In re Montage Technology Group Limited Securities Litigation, No. 14-cv-00722 (N.D. Cal. Jan. 29, 2015) [click for opinion]

Defendant Montage Technology Group Limited ("Montage") is a Cayman Islands corporation, headquartered and primarily conducting business in the People's Republic of China ("PRC"). However, it also conducts business in the U.S. through its subsidiaries and its shares are traded in the U.S. on NASDAQ. In August 2013, the Securities and Exchange Commission ("SEC") declared effective a Registration Statement that Montage filed in connection with Montage's initial public offering. The Registration Statement represented that 82 percent of Montage's net revenue came through independent distributors. The largest of the distributors, LQW, accounted for a majority of Montage's revenue for fiscal years 2012, 2013, and 2014. On February 6, 2014, an analyst firm issued a report alleging that LQW is owned and controlled by an undisclosed affiliate of Montage. In the two days following publication of the report, Montage's stock price fell over 25 percent.

Plaintiffs, a class of persons and entities who purchased securities of Montage between September 25, 2013 and February 6, 2014, filed a lawsuit against Montage and its CEO, President, and CFO, alleging violations of Sections 10(b) and 20(a) of the Securities Exchange Act based on Defendants' failure to disclose that its dealings with LQW were related party transactions. Plaintiffs alleged numerous ways in which LQW is a related entity to Montage.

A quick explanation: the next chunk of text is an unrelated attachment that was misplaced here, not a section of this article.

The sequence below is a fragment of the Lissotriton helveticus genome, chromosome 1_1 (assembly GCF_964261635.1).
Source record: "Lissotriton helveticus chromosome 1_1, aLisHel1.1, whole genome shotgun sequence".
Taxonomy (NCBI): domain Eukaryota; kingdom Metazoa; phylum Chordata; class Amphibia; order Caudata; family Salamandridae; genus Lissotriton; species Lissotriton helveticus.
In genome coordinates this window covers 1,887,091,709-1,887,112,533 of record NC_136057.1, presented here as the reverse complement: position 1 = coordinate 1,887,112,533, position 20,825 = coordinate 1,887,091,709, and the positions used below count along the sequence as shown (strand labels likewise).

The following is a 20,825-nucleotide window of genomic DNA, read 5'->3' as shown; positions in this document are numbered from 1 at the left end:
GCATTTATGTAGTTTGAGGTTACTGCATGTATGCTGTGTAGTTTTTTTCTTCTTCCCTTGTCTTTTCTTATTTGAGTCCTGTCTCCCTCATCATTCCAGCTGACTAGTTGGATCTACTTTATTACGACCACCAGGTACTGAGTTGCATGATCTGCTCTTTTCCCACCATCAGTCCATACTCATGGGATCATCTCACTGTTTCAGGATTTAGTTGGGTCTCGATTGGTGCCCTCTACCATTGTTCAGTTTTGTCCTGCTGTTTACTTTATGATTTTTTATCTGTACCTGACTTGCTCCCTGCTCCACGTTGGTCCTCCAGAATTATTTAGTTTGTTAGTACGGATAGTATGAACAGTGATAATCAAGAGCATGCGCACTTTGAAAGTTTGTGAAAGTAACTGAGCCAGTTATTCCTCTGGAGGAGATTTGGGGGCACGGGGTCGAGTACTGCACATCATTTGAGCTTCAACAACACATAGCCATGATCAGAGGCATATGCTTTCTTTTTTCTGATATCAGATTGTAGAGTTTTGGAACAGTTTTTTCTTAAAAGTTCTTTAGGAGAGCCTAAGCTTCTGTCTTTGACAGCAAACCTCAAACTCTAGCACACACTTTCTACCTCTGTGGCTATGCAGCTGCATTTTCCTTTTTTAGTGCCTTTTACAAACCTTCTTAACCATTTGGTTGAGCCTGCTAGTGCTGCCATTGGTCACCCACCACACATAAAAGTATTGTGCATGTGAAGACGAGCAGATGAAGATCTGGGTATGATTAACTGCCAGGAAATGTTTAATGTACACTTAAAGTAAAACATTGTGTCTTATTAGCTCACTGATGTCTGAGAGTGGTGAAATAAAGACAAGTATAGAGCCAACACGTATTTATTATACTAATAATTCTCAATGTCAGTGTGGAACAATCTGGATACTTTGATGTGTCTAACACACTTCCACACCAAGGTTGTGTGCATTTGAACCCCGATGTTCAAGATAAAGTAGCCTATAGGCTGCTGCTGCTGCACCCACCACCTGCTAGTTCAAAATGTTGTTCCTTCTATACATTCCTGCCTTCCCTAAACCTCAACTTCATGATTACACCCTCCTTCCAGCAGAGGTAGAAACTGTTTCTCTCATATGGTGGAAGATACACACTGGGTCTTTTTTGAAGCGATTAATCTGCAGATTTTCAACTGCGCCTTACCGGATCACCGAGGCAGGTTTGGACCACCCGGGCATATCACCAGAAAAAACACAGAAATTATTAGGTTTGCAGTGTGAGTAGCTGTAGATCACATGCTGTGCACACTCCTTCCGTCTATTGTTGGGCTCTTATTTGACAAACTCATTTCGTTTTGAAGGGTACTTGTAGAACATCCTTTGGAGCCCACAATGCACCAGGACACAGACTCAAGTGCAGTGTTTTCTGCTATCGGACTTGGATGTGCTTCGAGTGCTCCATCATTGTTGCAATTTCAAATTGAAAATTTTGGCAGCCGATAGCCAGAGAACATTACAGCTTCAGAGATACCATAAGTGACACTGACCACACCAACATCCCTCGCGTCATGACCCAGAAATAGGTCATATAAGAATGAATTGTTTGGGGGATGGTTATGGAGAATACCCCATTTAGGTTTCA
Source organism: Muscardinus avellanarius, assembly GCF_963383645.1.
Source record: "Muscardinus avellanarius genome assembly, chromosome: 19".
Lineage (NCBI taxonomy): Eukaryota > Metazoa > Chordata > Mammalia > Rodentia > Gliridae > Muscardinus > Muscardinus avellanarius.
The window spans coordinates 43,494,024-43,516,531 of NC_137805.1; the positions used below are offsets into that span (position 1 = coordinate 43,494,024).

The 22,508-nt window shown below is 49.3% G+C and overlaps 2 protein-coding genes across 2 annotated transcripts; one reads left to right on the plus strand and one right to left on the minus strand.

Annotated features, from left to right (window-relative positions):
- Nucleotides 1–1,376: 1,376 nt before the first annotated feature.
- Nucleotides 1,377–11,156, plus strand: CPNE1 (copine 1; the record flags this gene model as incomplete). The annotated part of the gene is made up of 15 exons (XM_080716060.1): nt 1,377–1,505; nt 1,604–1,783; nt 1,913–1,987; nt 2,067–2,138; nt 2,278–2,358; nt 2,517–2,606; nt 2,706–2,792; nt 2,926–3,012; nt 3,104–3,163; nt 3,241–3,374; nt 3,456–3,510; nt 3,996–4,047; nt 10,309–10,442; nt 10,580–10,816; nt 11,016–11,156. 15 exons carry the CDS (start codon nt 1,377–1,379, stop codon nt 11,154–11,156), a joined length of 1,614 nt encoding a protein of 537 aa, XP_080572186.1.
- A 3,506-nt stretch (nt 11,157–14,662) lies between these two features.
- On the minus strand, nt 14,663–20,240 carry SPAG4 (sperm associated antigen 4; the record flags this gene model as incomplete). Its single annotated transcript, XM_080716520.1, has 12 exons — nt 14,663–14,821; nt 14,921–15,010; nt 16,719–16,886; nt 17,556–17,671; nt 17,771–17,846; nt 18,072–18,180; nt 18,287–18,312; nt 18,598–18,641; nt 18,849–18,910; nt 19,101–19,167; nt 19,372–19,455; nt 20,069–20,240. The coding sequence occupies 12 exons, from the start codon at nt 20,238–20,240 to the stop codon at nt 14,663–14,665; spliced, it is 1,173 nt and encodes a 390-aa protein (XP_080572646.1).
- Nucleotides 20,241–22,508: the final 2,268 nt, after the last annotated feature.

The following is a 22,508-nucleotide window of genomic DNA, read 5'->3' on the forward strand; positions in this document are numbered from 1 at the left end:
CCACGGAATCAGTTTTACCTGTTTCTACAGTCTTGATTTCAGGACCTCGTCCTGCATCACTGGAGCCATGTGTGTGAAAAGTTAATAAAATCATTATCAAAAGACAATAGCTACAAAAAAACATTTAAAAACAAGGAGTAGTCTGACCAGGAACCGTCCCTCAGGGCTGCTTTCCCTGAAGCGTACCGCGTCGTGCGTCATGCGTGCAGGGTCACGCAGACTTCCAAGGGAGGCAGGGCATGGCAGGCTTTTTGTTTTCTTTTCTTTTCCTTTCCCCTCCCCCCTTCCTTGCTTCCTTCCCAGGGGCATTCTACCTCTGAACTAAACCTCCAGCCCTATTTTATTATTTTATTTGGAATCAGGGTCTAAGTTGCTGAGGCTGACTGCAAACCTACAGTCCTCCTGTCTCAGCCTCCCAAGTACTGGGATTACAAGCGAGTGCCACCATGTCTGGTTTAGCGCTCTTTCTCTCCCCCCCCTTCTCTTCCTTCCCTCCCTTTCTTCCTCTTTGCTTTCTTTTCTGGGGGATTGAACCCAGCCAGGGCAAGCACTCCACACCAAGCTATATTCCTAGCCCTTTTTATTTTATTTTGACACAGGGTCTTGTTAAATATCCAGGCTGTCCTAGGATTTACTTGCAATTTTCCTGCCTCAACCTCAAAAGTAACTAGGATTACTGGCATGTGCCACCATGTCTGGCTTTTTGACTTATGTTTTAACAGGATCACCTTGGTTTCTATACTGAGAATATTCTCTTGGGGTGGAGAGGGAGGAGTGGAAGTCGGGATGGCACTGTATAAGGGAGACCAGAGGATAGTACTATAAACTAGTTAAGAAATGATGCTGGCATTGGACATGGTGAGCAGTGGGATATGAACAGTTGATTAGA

Defendants moved to dismiss the case on grounds of forum non conveniens, arguing that the case should be brought in the PRC. The court found that Defendants failed to meet their burden of showing that the PRC is an adequate alternative forum. There was no adequate alternative forum because PRC securities laws would not apply to the dispute, since Plaintiffs purchased the securities at issue on a U.S. exchange. Moreover, in order to bring a private securities fraud suit in a PRC court, there must first be a penalty ruling or criminal judgment made against Montage by the China Securities Regulatory Commission ("CSR") or a People's Court. There was no such finding by the CSR or a People's Court in this case, and Defendants' expert acknowledged that the CSR lacks jurisdiction to issue a penalty ruling against Montage. Holding that Defendants failed to establish that the PRC would provide Plaintiffs with a remedy for the alleged harm, the Court denied Defendants’ motion to dismiss on grounds of forum non conveniens.